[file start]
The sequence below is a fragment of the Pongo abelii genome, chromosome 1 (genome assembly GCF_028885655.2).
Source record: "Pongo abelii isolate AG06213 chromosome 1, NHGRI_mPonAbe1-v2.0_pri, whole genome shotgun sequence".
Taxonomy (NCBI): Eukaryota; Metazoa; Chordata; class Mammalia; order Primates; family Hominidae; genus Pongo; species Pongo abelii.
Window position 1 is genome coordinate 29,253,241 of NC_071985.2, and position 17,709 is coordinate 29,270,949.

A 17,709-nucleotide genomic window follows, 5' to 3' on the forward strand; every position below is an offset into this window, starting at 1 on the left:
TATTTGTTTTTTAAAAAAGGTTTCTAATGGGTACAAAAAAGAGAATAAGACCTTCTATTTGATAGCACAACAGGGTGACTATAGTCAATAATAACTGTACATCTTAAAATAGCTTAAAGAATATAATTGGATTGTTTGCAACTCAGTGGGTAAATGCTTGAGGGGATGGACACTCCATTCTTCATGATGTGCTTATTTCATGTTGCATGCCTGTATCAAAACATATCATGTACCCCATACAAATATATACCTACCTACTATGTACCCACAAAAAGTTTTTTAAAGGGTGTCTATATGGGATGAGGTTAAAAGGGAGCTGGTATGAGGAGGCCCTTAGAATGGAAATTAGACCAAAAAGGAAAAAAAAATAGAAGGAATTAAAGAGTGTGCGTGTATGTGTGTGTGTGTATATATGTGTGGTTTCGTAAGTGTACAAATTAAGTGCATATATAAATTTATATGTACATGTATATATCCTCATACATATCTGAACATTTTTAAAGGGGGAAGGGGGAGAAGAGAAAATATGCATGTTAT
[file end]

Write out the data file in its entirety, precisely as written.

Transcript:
The sequence below is a fragment of the Pongo abelii genome, chromosome 1 (genome assembly GCF_028885655.2).
Source record: "Pongo abelii isolate AG06213 chromosome 1, NHGRI_mPonAbe1-v2.0_pri, whole genome shotgun sequence".
Taxonomy (NCBI): Eukaryota; Metazoa; Chordata; class Mammalia; order Primates; family Hominidae; genus Pongo; species Pongo abelii.
Window position 1 is genome coordinate 29,253,241 of NC_071985.2, and position 17,709 is coordinate 29,270,949.

A 17,709-nucleotide genomic window follows, 5' to 3' on the forward strand; every position below is an offset into this window, starting at 1 on the left:
TATTTGTTTTTTAAAAAAGGTTTCTAATGGGTACAAAAAAGAGAATAAGACCTTCTATTTGATAGCACAACAGGGTGACTATAGTCAATAATAACTGTACATCTTAAAATAGCTTAAAGAATATAATTGGATTGTTTGCAACTCAGTGGGTAAATGCTTGAGGGGATGGACACTCCATTCTTCATGATGTGCTTATTTCATGTTGCATGCCTGTATCAAAACATATCATGTACCCCATACAAATATATACCTACCTACTATGTACCCACAAAAAGTTTTTTAAAGGGTGTCTATATGGGATGAGGTTAAAAGGGAGCTGGTATGAGGAGGCCCTTAGAATGGAAATTAGACCAAAAAGGAAAAAAAAATAGAAGGAATTAAAGAGTGTGCGTGTATGTGTGTGTGTGTATATATGTGTGGTTTCGTAAGTGTACAAATTAAGTGCATATATAAATTTATATGTACATGTATATATCCTCATACATATCTGAACATTTTTAAAGGGGGAAGGGGGAGAAGAGAAAATATGCATGTTAT